University of Pittsburgh Press, 2002).

Bucur, Maria. “Awakening or Constructing Biological Consciousness? Astra's Role in the


Romanian Eugenic Movement,” Colloquia. Journal of Central European History 2, no. 1–2
(1995): 172–185.

Bucur, Maria. “In Praise of Wellborn Mothers. On Eugenics and Gender Roles in Interwar
Romania,” East European Politics and Societies 9, no. 1 (1995): 123–142.

Bucur, Maria. “From Private Philanthropy to Public Institutions. The Rockefeller


Foundation and Public Health in Interwar Romania.” Romanian Civilization 4, no. 2
(1995): 47–60.

Daskalova, Krassimira. “Foremothers: Fani Popova-Mutafova,” Gender and History 14, no.
2 (2002): 321–339.

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Eugenics in Eastern Europe, 1870s–1945

Dugac, Željko. Protiv bolesti I nesnania: Rockefeerova fondacija u meduratnoj Jugoslaviji


(Zagreb: Srednja Europa, 2005).

Feinberg, Melissa. Elusive Equality: Gender, Citizenship and the Limits of Democracy in
Czechoslovakia, 1918–1950 (Pittsburgh, PA: University of Pittsburgh Press, 2006).

Gawin, Magdalena. Rasa I nowodzsność. Historia polskiego ruchu eugenicznego, 1880–


1952 (Warsaw: Neriton, Instytut Historii PAN, 2003).

Kovacs, Maria M. Liberal Professions and Illiberal Politics: Hungary from the Habsburgs
to the Holocaust (Washington, DC: Woodrow Wilson Center Press; Oxford : Oxford
University Press, 1994).

Turda, Marius, Christian Pomnizer, and Sevasti Trubeda, eds. Health, Hygiene
(p. 412)

and Eugenics in Southeast Europe to 1945 (Budapest: Central European University Press,
forthcoming, 2010).

Turda, Marius. “ ‘To End the Degeneration of a Nation’: Debates on Eugenic Sterilization
in Inter-war Romania,” Medical History 53, no. 1 (2009): 77–104.

Turda, Marius and Paul J. Weindling, eds. “Blood and Homeland:” Eugenics and Racial
Nationalism in Central and Southeast Europe, 1900–1940 (Budapest: Central European
University Press, 2006).

Turda, Marius. “From Craniology to Serology: Racial Anthropology in Interwar Hungary


and Romania,” Journal of the History of the Behavioral Sciences 43, no. 4 (2007): 361–
377.

Turda, Marius. Eugenism şi antropologie rasială în România, 1874–1944 (Bucharest:


Editura Cuvântul, 2008).

Notes:

(1.) This term was used most prominently in Romania by Iuliu Moldovan and his
followers. See Maria Bucur, Eugenics and Modernization in Interwar Romania
(Pittsburgh, PA: University of Pittsburgh Press, 2002).

(2.) One important departure is Patrick Zylberman, “Civilizing the State: Borders, Weak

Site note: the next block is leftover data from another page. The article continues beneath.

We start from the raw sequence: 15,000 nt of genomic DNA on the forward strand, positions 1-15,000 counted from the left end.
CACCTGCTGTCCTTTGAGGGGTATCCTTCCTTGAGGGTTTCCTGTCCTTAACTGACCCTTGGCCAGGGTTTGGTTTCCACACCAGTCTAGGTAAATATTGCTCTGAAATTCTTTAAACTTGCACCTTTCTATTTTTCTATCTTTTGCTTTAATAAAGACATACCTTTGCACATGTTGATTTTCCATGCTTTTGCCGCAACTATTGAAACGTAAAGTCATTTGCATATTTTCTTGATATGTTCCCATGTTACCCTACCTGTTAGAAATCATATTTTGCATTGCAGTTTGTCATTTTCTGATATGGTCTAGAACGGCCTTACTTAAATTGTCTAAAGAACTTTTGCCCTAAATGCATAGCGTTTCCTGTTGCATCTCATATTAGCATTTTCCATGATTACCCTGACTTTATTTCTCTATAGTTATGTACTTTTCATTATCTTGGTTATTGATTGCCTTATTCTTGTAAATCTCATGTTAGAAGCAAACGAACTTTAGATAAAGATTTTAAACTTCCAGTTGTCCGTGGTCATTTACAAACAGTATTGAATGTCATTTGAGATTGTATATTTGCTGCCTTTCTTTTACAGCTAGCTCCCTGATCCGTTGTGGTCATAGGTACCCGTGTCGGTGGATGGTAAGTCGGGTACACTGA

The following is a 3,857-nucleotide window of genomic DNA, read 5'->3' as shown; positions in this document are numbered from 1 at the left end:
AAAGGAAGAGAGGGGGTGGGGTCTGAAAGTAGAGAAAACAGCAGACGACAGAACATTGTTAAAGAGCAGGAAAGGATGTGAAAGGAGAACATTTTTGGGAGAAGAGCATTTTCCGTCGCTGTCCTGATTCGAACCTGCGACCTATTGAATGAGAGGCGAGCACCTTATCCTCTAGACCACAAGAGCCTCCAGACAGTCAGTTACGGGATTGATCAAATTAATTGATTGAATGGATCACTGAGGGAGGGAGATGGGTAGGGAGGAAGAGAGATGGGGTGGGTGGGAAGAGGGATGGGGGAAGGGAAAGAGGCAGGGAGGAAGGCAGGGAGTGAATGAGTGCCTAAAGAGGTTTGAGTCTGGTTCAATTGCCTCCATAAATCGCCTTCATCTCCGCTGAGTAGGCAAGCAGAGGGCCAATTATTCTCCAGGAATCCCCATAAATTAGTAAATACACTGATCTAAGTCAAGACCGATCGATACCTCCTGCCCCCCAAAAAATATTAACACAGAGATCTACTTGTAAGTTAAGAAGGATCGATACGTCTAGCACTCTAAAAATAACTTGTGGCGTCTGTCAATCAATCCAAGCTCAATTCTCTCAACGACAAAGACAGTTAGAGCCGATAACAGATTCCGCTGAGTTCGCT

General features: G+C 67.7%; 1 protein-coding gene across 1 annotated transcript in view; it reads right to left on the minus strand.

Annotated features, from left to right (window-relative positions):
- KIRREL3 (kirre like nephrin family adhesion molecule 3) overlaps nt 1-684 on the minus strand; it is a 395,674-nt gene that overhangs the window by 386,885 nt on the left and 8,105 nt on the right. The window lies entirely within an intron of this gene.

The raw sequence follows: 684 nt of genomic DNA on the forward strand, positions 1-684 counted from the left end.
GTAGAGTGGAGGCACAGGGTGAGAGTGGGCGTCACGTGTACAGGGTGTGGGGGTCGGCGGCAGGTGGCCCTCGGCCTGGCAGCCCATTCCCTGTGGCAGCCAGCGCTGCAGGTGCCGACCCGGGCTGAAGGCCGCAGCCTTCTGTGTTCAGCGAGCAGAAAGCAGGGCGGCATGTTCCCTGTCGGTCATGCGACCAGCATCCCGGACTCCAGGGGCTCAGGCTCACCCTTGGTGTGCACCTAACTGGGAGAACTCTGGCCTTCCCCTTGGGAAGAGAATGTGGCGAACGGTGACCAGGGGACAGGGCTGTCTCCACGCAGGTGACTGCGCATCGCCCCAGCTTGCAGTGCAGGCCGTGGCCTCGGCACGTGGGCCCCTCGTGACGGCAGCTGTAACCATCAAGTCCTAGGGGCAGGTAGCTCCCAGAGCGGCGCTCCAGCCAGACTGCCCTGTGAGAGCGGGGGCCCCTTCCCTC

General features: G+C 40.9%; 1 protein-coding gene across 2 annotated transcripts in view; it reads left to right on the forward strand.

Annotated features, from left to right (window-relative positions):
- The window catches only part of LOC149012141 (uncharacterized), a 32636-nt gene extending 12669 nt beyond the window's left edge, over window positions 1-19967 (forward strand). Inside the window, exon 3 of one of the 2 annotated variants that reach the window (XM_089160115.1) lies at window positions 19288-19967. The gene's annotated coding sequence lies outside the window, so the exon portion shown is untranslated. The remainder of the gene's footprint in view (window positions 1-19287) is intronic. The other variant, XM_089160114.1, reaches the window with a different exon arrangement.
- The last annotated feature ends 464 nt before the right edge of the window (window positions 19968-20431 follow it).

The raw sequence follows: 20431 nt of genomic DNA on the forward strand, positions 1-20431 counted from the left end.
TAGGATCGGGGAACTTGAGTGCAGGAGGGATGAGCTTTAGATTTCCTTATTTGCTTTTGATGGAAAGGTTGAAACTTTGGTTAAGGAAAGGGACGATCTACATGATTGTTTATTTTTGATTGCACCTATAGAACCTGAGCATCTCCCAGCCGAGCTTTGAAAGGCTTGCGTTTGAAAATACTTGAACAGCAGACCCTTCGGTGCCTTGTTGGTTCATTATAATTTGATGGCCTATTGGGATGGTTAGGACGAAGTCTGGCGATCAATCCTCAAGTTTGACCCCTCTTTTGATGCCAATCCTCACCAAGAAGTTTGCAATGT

States and International Health in Modern Europe,” in Medicine at the Border: Disease,
Globalization and Security, 1850 to the Present, ed. Alison Bashford (Basingstoke:
Palgrave, 2006), 21–40.

(3.) Brigitte Fuchs, “Gender, Religion, and Hygiene in Bosnia–Herzegovina 1878–1914,” in


Health, Hygiene and Eugenics in Southeast Europe to 1945, eds. Marius Turda, Christian
Pomnizer, and Sevasti Trubeda (Budapest: Central European University Press, 2010,
forthcoming).

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(4.) For an example of the older primordialist scholarship, see Peter F. Sugar and Ivo J.
Lederer, eds., Nationalism in Eastern Europe (Seattle, WA: University of Washington
Press, 1969). For new scholarship reframing the significance and usefulness of
nationalism from a constructivist perspective, see Jeremy King, “The Nationalization of
East Central Europe: Ethnicism, Ethnicity, and Beyond,” in Staging the Past: The Politics
of Commemoration in Habsburg Central Europe, 1848 to the Present, eds. Maria Bucur
and Nancy Wingfield (West Lafayette, IN: Purdue University Press, 2001), 112–152. On
nationalism and colonialism in eastern Europe, see Katherine J. Fleming, The Muslim
Bonaparte: Diplomacy and Orientalism in Ali Pasha's Greece (Princeton, NJ: Princeton
University Press, 1999); Maria Todorova, Imagining the Balkans (Oxford and New York:
Oxford University Press, 1997); and Larry Wolff, Venice and the Slavs: The Discovery of
Dalmatia in the Age of Enlightenment (Stanford, CA: Stanford University Press, 2001).

(5.) See Marius Turda, “Heredity and Eugenic Thought in Early Twentieth-Century
Hungary,” Orvostörténeti közlemények. Communicationes de Historia Artis Medicinae 51,
no. 1–2 (2007): 101–118; Marius Turda, “The Nation as Object: Race, Blood, and